Teachers have more than enough to juggle each day, lacking the time to search for, and find, high-quality curricular resources online. When I would search for lesson plan supplements, I would often get lost in Google's abyss of results, spending far too much precious time sifting through mediocre materials. Until one day, I saw the light. Mrs. Angie Stephenson, a neighboring English teacher, brought her freshmen into my classroom to use my computer lab for SAS Curriculum Pathways. She had her class upload their essays into the Writing Reviser tool allowing SAS' artificial intelligence to identify possible errors. Students then self-edited their work by making their own determination of how to improve their run-on sentences, fragments, dangling modifiers, verb tense issues, relative and dependent clauses, and more.
In the era of increased class sizes and the need to have students practice writing constantly to improve their proficiency, SAS Curriculum Pathways is the answer. What’s even better? This $75 million philanthropic effort of SAS is offered at no cost to educators!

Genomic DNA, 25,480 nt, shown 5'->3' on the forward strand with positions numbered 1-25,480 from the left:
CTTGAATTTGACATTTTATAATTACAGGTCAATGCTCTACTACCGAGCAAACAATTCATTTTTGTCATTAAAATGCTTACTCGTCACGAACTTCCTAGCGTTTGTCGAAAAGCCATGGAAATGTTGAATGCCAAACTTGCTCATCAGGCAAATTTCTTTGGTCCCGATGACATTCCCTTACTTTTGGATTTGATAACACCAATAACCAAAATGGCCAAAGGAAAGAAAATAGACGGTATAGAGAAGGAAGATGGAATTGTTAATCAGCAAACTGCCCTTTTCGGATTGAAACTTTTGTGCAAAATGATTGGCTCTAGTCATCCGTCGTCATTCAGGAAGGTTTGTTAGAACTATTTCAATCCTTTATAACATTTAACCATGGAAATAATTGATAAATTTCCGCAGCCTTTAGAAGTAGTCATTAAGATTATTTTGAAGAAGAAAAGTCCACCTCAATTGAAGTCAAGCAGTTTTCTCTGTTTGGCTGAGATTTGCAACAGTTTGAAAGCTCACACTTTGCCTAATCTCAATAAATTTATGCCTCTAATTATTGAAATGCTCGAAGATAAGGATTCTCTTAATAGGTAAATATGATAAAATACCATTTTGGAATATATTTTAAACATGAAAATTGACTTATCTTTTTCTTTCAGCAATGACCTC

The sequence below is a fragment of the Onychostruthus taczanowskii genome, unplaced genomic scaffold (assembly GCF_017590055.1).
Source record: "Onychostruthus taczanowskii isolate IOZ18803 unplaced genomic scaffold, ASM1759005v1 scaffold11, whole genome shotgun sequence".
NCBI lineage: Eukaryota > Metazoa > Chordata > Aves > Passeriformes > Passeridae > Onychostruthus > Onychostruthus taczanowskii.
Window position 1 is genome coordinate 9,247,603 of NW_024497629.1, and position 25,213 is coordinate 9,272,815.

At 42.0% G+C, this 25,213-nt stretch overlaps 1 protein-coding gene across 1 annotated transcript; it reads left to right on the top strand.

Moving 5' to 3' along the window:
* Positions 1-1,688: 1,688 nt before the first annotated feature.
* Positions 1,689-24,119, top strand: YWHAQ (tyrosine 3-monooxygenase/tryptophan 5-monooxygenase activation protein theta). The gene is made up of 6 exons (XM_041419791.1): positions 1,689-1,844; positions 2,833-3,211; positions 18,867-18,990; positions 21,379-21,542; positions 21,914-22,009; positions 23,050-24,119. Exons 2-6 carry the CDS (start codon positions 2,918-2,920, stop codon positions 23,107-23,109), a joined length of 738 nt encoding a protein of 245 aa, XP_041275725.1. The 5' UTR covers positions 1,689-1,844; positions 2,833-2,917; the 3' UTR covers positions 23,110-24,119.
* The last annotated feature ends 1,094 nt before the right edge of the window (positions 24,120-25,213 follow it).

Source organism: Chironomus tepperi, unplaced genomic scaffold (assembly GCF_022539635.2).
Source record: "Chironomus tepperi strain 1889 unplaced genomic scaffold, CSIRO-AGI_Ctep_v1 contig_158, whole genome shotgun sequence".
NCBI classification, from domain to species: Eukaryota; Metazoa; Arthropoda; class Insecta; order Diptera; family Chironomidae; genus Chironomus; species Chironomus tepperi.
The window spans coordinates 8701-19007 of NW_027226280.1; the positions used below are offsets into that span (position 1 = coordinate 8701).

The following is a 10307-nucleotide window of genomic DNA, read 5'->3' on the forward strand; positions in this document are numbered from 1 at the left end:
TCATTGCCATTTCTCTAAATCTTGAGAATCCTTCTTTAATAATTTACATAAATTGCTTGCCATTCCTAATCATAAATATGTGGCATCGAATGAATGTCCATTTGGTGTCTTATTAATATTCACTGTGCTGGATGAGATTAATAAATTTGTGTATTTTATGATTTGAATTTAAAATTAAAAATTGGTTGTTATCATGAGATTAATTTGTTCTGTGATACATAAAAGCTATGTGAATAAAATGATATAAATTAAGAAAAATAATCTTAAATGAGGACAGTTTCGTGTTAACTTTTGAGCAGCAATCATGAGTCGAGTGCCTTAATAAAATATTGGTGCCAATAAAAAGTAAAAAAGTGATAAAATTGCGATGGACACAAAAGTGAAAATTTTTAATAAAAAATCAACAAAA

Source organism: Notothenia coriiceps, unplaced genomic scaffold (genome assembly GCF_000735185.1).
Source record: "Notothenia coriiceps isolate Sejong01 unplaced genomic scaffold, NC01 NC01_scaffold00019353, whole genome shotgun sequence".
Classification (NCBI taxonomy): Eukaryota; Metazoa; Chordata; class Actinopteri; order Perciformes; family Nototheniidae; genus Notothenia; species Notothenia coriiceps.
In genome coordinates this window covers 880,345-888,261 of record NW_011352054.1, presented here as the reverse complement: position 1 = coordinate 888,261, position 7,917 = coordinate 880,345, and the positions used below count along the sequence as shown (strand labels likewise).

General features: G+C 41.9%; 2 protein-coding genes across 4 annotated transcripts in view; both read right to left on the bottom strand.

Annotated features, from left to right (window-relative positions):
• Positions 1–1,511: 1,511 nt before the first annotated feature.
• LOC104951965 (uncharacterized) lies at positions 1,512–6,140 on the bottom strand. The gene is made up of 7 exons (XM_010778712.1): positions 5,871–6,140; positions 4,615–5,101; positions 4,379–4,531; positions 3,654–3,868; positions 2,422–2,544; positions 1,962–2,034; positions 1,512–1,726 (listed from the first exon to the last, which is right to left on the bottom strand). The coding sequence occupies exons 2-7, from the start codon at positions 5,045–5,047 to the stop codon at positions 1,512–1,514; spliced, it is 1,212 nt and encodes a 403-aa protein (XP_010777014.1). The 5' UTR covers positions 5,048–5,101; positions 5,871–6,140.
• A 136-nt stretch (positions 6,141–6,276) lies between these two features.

I discovered this resource in my seventh year of teaching, and I truly hope that more educators explore it now in preparation for the Common Core State Standards (CCSS). SAS Curriculum Pathways provides more than 200 Interactive Tools, 200 “read, research and respond” inquiries, 600 Web Lessons and 70 Audio Tutorials in the areas of Math, ELA, Social Studies, Science, and Spanish. These resources are mapped to each state’s standards; English language arts and math resources also map to the CCSS. Curriculum Pathways has won numerous recent awards for these advancements, including ones from eSchool News, District Administration and Technology & Learning magazines.
SAS announced today record registrations in 2011. Over 18,000 schools nationwide now take advantage of this powerful free resource. However, some schools combine Curriculum Pathways with other SAS educational tools, such as EVAAS, to fully leverage student data and individualize learning opportunities for all. See how one high school in Granville County, NC, has increased graduation rates over 20% in two years, while decreasing absences and discipline incidents. Teachers first used EVAAS’ individual student projections to identify which students needed to be challenged, or to be retaught concepts in new ways. They then used Curriculum Pathways to differentiate instructional activities based on specific student needs. NC’s Mooresville Graded School District even caught the attention of the NY Times with their successful 1:1 initiative. By combining EVAAS and Curriculum Pathways, they were able to maximize the use of their laptops with this technology-rich content. The engaging lessons capture students’ attention to more deeply explore challenging material. Spread the word and share this free resource with your education colleagues!